For example: “As the waves wash in, I can hear their thunderous roar as they approach the shore. There was nothing but sound and motion on the beach as the waves rolled in and out. Despite the fact that each wave is distinct, they are all the same. The sun was obscured by a cloud that reflected its rays, allowing them to shine in every direction. The spray’s salty aroma was energising and revitalising. My toes slipped into the sand as the chilly foam of the wave’s edge brushed across them. I carried my sandals in one hand as I walked. I photographed the sand, the birds, and the waves, then embarrassedly shot a selfie against the waves.”
- Pick Reflection Questions
Select at least three questions from the following list to respond in your own words.
What did I find out?
What was my reaction to this?
Was there a reason why I felt this way?
In what ways was this special to me? What was it like for the people who were there? Why?
How has this impacted my life?
Is there anything I could have done differently that would have been more effective?
What am I supposed to make of this?
Is there any way this reminds me of something else I’ve gone through?
How can I put this to good use in the service of others?
What are the implications for the rest of my life of this event?
As a person, how often does this happen to me?
Was this a blessing or a curse in disguise?
Which events in the future were predicted by this experience?
Is my experience similar to or different from that of others?
Who taught me what?
What can I do with what I’ve learned?
What lessons can I learn from this experience that I can use to my academic work?
What advantages does this have for my professional life?
Was there anything about this event that tested my social skills?
What new insights into my own heritage have I gained as a result of reading this? or are you from another country?
Emotionally, what was the significance of this? or is it emotionally challenging?
Is there any connection between this experience and what I believe about God or religion?
What questions did I have as a result of this experience?
What alterations have been made to my thinking as a result?
How have I come to accept that someone else was correct?
How did this come as a surprise? How did this measure up to my standards?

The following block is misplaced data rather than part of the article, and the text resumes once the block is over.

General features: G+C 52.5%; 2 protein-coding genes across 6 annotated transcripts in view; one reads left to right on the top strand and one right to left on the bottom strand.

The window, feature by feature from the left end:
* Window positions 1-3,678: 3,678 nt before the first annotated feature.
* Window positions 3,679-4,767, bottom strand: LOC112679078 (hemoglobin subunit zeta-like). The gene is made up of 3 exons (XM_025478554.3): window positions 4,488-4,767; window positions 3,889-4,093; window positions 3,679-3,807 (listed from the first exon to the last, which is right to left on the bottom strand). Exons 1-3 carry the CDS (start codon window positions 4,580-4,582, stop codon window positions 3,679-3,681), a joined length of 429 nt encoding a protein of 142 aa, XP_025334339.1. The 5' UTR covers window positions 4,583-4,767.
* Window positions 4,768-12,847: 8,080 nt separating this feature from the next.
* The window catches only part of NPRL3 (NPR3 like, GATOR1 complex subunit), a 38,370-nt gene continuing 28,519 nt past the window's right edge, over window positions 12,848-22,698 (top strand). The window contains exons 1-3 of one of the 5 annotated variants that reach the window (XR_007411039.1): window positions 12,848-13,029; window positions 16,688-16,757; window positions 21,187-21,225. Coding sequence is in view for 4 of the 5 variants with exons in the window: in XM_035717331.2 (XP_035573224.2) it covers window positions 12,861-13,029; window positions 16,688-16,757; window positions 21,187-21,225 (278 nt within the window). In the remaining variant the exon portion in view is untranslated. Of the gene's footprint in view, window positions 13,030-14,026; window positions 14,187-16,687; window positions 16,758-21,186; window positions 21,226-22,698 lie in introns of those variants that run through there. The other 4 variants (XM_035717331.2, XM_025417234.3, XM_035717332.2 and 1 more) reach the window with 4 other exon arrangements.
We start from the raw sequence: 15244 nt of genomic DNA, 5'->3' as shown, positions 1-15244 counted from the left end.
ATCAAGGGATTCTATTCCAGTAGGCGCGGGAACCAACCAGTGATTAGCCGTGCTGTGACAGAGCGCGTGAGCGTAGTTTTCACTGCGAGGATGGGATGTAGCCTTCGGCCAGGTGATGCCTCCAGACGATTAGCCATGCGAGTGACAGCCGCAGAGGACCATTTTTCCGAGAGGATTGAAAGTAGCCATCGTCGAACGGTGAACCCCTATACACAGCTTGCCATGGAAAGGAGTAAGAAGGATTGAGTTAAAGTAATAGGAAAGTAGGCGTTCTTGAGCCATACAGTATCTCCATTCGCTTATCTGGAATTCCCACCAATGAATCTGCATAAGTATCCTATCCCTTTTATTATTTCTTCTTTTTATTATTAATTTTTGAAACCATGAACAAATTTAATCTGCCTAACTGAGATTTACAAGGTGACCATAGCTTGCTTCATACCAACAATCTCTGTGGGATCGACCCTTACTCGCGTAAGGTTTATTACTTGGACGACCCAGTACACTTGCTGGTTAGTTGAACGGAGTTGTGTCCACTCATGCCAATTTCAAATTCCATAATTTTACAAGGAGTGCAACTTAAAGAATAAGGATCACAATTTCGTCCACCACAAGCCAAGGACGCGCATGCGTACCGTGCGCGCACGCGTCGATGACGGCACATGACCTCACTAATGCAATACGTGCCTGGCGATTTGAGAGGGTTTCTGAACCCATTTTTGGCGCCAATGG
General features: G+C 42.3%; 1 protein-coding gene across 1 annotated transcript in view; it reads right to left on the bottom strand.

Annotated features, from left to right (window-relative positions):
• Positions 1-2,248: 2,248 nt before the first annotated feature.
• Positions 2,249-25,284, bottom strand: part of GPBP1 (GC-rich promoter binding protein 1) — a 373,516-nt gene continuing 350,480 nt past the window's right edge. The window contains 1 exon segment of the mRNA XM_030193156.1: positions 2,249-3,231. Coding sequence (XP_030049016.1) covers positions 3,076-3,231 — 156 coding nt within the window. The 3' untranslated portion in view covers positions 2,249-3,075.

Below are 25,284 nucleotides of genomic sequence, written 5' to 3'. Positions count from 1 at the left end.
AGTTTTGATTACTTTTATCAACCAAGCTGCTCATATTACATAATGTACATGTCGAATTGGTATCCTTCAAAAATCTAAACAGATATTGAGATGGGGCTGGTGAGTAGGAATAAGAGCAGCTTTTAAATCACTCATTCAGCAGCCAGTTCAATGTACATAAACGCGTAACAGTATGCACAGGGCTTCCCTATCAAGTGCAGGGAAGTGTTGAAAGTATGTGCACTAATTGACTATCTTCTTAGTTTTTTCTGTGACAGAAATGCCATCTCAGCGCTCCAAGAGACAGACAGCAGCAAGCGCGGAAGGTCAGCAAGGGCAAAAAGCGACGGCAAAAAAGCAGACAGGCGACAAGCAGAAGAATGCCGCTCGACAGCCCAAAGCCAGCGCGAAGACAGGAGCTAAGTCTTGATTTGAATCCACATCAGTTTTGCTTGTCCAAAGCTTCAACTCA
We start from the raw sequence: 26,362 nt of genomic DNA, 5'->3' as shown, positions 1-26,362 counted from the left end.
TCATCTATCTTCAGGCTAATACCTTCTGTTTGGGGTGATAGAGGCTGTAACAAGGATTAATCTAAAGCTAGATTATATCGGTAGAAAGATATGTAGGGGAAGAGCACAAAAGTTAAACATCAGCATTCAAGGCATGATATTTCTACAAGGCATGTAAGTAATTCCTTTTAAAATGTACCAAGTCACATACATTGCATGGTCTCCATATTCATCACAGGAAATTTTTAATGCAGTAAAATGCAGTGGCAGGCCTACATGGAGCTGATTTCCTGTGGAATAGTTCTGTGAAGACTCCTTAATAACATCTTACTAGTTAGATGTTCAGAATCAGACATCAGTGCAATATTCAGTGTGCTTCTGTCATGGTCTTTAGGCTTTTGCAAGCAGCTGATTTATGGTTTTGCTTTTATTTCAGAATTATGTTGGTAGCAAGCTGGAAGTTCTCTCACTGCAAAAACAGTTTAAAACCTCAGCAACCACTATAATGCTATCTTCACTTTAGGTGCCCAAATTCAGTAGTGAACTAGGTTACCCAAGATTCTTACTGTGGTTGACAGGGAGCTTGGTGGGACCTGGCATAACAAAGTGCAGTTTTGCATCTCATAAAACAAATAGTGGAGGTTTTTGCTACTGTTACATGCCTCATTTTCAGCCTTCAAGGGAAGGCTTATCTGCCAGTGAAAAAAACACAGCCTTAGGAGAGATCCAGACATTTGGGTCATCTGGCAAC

Is it something I’d like to do again?
It was a once-in-a-lifetime opportunity.
Specifically, how and why did this influence me and my life?
I’m not sure why I reacted the way I did to this.
For example: “Here’s what I came up with for my notes: What am I supposed to make of this? How was my life influenced by my time in this location?”
- Respond to the Issues You’ve Selected
After you’ve read through the questions, answer them. Don’t make this into an essay or a perfectly formed statement. It’s important to jot down as many thoughts as possible at this point.
Reflective Essay Topics:
You may already have an idea of what you want to write about based on the above topics. If not, here are some suggestions for a reflective essay topic or prompt.
Places You’ve Been
- “The beach, mountains, countryside, city, or desert”
- “A special hideaway or special room”
- “The house you grew up in”
- “A relative’s home”
- “A special date”
- “Failing or succeeding at something”
- “A time you learned something new”
- “A new experience”
- “A time you overcame one of your fears”
- “An important memory”
- “A significant conversation”
Recurring or Significant Thoughts
- “A dream or daydream”
- “A conversation you wish you had or something you wish you had done”
- “A story you’ve told about yourself”
- “An embarrassing moment”
- “The person you’d like to be”
- “A strong emotion”
- “A book, movie, T.V. show, song, play, or another form of media”
- “Social media post”
- “Magazine or article”
- “A concert”
- “A vacation”
- “Your grandmother and/or grandfather, mom and/or dad, aunt and/or uncle, nephew and/or niece, or siblings”
- “Your best friend’
- “Someone who hurt you”
- “A special teacher or life coach”